Resolution is an awkward movie to review given that many of the things that make it stand out from the indie horror herd should be left to the viewer to discover and not tossed off irresponsibly as spoilers in a review. The movie follows the story of two best friends one of whom is married with a baby on the way the other a drug addicted loser who has lost most of his friends as a result of various betrayals and misdemeanours. The latter has taken up residence in an old deserted cabin on an Indian reservation. The former joins him there after he receives a mysterious video via email that he perceives to be a cry for help. Once he arrives at the cabin he handcuffs his friend to a pipe and forces him to go cold turkey.
As the week progresses and Chris (Vinny Curran) struggles with methamphetamine withdrawal Peter (Michael Danube) discovers a variety of fragments of a story related via various different mediums; a book; some photographs; an old film reel, a video tape etc. The central mystery of the movie revolves around where these artefacts come from, who left them and how, if at all, they relate to Chris and Peter and their on-going story. As the movie progresses the content of these mysterious fragments becomes increasingly alarming and the two friends find that control of their destiny is becoming ever more fluid and difficult to grasp.
Various secondary characters are woven into the story in often random fashion; a couple of Chris’ drug dealer acquaintances; the Native Americans who own the cabin; a French archaeologist played by growing indie horror legend Bill Oberst Jr who lives alone in a trailer in the middle of nowhere. Some of these characters have no real impact on the narrative and although they could be perceived as red herrings I also looked upon them as ingredients that sharpened the overall atmosphere of steadily mounting dread that develops as the movie progresses.
The vast majority of the movie’s ninety minute run time is focused on the two main characters with their decade’s long friendship wonderfully convincing. It would have been very easy to paint Chris as an irresponsible, junkie loser. It’s far more difficult to create a sympathetic, often funny character whose addiction is presented to the audience in a refreshingly non-judgmental fashion. Part of the reason why this works is the remarkable writing. Script writer and co-director Justin Benson has a keen ear for naturalistic dialogue. Much of the interplay between the two main characters comes across as being skilfully improvised but for the most part the line readings are exactly as they were in the script. Likewise the character of Peter, a role which could have so easily have been written as worthy and self-righteous is revealed as a truly compassionate, infinitely patient human being who just wants to stop his friend from killing himself.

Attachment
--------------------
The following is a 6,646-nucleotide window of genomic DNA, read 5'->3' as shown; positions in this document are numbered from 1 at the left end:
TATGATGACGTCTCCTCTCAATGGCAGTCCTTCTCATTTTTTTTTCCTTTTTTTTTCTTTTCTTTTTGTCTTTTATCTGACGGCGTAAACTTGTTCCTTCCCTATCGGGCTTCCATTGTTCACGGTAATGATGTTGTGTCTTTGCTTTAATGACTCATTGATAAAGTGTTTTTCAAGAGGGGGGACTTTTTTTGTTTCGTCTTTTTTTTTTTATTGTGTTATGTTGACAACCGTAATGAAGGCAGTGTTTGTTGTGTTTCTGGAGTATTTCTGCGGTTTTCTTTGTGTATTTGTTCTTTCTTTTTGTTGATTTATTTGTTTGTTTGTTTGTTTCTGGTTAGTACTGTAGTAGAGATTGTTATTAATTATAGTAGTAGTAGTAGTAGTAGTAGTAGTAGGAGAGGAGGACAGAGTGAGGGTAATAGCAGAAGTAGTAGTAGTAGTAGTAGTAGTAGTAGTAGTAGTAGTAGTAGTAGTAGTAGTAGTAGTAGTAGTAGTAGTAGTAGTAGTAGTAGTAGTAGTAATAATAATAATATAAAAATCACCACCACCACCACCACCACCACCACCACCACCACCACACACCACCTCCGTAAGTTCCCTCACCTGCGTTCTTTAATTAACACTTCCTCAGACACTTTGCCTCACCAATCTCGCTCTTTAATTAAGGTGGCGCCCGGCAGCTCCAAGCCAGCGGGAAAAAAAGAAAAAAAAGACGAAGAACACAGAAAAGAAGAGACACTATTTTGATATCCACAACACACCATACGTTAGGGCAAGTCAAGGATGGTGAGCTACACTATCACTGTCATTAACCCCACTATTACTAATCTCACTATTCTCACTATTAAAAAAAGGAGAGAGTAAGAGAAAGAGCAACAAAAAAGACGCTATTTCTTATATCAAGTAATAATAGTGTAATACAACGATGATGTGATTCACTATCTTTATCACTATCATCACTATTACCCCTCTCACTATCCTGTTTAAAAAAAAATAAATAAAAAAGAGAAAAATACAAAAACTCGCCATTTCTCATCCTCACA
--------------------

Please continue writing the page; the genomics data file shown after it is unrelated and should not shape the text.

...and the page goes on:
Ultimately Resolution is a puzzle and an incredibly well realised one at that. Not only does it benefit from a second viewing but absolutely demands it. After my initial viewing I came away thinking that certain elements were open to interpretation; something that certainly didn't seem to result from a lack of confidence and/or focus on the part of the film-makers but rather grew organically out of the way the movie was written, filmed and structured. Having revisited the movie I realise that the film-makers intentions are there to be divulged. I still think it's a puzzle but one with a clear and expertly constructed denouement that says a lot about the role of the viewer in a movie (or any piece of fiction regardless of medium).
Resolution earns its place within the growing pantheon of indie horror movies that have been surfacing of late that reveal mainstream horror as the largely empty vessel it has become. As I indicated at the beginning of this piece this is an awkward movie to review. But I state with absolute confidence that if you enjoyed Jug Face, The Battery or Absentia you'll likely warm to this little gem. Alongside these films Resolution represents the true face of modern horror and I for one cannot wait to see what co-directors Justin Benson and Aaron Moorhead come up with next.